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Question DetailsAsked on 12/11/2015

How do I know if my plumbing is out of code and cost to relocate sewer line

We are planning for a small addition (including a new bath) . The quotes say there will be additional cost if the plumbing need to be updated for code compliance. I can understand that. However, is there anything we can do to find out if the plumbing is not compliant to code BEFORE we start on the Addition Project ?
Also, how much will be expected cost if we need to relocate the sewer line ?

It's a 1964 split house in Massachusetts.

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1 Answer


You could hire a plumber (electrician, etc) to inspect and identify what is out of code (many things likely) and what HAS to be done to the existing system as part of the new addition to meet code (likely very few things) - but that would be $100-200 per utility type.

If you are using an architect on the addition (very likely to be able to get a building permit) he/she should identify ALL items needed to be upgraded as part of the project and put the changes on the plans.

Or, you can, when you select a bidder, BEFORE signing a contract, require that he revise his bid (subject to your acceptance of new cost) and state in his bid that his bid includes all work on existing systems needed to meet code, and that his bid (revised) reflects those costs. That would provide substantial protection against overruns. This "to meet code" has become a catch-all in recent years for some contractors to get jobs by bidding low, then say that everything that should have been included but was not is now needed to "meet code". I have encountered cases where an addition was priced as if everything coming to it was suitable as-is, and zero upgrades to electrical, plumbing, HVAC capacity, or relocation of existing utilities under the addition site was assumed - not a very realistic or fair representation, but some do it to get the low bid and get the job, then immediately turn into change-order artists to cover what they should have included in the first place.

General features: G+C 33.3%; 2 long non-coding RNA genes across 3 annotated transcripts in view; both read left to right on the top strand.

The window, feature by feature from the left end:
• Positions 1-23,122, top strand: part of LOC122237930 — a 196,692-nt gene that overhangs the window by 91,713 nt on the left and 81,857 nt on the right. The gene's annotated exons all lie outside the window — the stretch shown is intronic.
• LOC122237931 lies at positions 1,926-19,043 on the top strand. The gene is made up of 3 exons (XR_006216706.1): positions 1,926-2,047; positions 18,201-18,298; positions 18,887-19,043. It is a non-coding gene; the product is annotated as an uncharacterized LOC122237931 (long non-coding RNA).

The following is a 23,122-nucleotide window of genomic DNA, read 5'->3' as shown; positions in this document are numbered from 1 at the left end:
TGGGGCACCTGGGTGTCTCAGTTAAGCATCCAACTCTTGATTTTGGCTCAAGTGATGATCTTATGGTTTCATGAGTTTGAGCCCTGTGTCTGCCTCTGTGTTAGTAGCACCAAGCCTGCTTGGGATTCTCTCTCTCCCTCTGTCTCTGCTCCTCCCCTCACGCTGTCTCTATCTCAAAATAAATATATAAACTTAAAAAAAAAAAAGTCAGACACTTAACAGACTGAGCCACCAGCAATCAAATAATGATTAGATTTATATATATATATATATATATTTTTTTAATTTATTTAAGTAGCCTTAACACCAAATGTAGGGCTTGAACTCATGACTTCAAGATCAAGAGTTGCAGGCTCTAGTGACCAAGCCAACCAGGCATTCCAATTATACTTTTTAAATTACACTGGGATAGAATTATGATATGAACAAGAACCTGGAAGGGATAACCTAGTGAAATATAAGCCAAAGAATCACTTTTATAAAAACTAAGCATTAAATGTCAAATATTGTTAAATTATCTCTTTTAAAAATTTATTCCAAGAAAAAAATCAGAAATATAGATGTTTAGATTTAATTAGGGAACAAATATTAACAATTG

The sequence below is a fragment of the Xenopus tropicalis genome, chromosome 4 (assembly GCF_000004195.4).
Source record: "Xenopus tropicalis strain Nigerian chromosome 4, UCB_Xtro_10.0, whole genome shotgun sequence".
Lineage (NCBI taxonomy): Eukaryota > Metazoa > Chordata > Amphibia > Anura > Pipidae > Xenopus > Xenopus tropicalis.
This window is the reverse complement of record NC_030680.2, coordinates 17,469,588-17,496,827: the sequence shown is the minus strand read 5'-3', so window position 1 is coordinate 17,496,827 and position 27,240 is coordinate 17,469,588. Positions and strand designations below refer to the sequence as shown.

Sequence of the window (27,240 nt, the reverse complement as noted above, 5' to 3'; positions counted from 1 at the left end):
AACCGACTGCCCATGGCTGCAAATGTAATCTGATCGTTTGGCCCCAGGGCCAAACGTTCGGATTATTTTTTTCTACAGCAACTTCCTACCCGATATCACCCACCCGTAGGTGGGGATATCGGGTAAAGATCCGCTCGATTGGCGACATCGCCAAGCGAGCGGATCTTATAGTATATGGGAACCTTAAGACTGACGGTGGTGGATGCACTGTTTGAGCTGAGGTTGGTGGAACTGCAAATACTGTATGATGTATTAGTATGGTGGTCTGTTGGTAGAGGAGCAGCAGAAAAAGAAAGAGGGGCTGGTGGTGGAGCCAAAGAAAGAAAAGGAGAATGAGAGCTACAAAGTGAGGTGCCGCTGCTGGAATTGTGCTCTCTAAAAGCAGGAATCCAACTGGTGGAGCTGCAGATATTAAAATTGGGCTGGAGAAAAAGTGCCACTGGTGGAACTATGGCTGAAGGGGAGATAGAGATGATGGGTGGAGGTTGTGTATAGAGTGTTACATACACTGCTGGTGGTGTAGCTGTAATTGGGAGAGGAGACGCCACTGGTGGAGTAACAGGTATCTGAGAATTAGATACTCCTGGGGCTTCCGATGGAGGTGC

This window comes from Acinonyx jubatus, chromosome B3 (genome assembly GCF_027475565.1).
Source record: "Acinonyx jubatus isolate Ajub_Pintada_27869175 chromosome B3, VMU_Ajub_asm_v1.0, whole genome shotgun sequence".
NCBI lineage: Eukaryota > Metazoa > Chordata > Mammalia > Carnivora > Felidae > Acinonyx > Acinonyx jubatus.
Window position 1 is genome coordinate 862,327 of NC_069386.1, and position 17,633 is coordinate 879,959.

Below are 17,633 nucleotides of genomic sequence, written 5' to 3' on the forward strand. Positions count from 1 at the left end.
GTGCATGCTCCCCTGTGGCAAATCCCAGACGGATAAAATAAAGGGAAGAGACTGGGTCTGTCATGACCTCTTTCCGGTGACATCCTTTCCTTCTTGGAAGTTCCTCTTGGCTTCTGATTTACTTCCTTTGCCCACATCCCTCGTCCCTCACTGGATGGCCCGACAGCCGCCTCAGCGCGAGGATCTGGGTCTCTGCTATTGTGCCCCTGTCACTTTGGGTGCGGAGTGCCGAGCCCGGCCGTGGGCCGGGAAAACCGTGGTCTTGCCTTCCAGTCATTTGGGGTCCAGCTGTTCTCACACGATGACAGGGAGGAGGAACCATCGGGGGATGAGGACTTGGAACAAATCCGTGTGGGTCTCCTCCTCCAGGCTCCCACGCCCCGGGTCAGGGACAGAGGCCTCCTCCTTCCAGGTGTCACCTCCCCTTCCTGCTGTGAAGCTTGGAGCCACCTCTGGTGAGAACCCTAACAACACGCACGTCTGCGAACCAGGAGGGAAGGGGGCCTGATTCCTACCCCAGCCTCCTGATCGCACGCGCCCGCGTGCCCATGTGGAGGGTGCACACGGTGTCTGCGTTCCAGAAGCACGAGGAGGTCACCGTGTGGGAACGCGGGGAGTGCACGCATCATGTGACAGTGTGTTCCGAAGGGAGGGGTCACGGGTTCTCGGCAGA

Likely code compliance items - though some communities can get pretty sticky:

1) install backflow preventer if there is not one - couple hundred $

2) install pressure relief tank on water heater if there is not one - maybe $100+ a bit additional

3) upsize septic system if adding a bedroom or bathroom (most areas size based on number of bedrooms, a few factor in number of bathrooms) - so if adding those might need to upsize septic tank and/or leach field in your area, if on septic

4) GFCI or AFCI breakers on all circuits connecting to new addition

5) upgrade incoming water line, outgoing sewer line size for more capacity - usually not an issue with newer homes, but '64 is likely in the midrange - could have 3/4" water line or 3" sewer line for instance, instead of 1 or 1-1/4" and 4" respectively.

6) possible electrical system upgrade for more capacity

7) HVAC system replacement for more capacity, including new ducting from furnace to the addition quite possibly

8) in some nasty areas, if addition is more than a certain percentage of square footage of existing house (50% typically) or more than so many $ (around $30-50,000 commonly) they require that before you can add plumbing, HVAC, electric etc to an addition the WHOLE house system has to be upgraded to current code - this can get quite pricey and commonly add in the $10,000 range to a normal size house remodel.

9) additional parking spaces - some areas figure need based on number of bedrooms, especially if built as an in-law or rental-capable apartment

10) basement egress changes if addition will block or remove a door or egress window, or if current egress is not legal

11) make all handrails, railings, steps, etc on entrances and stairs (at least those used to access the addition) to current code


Here is a prior response to a question about sewer line relocation with some ballpark cost info FYI -

Answered 4 years ago by LCD

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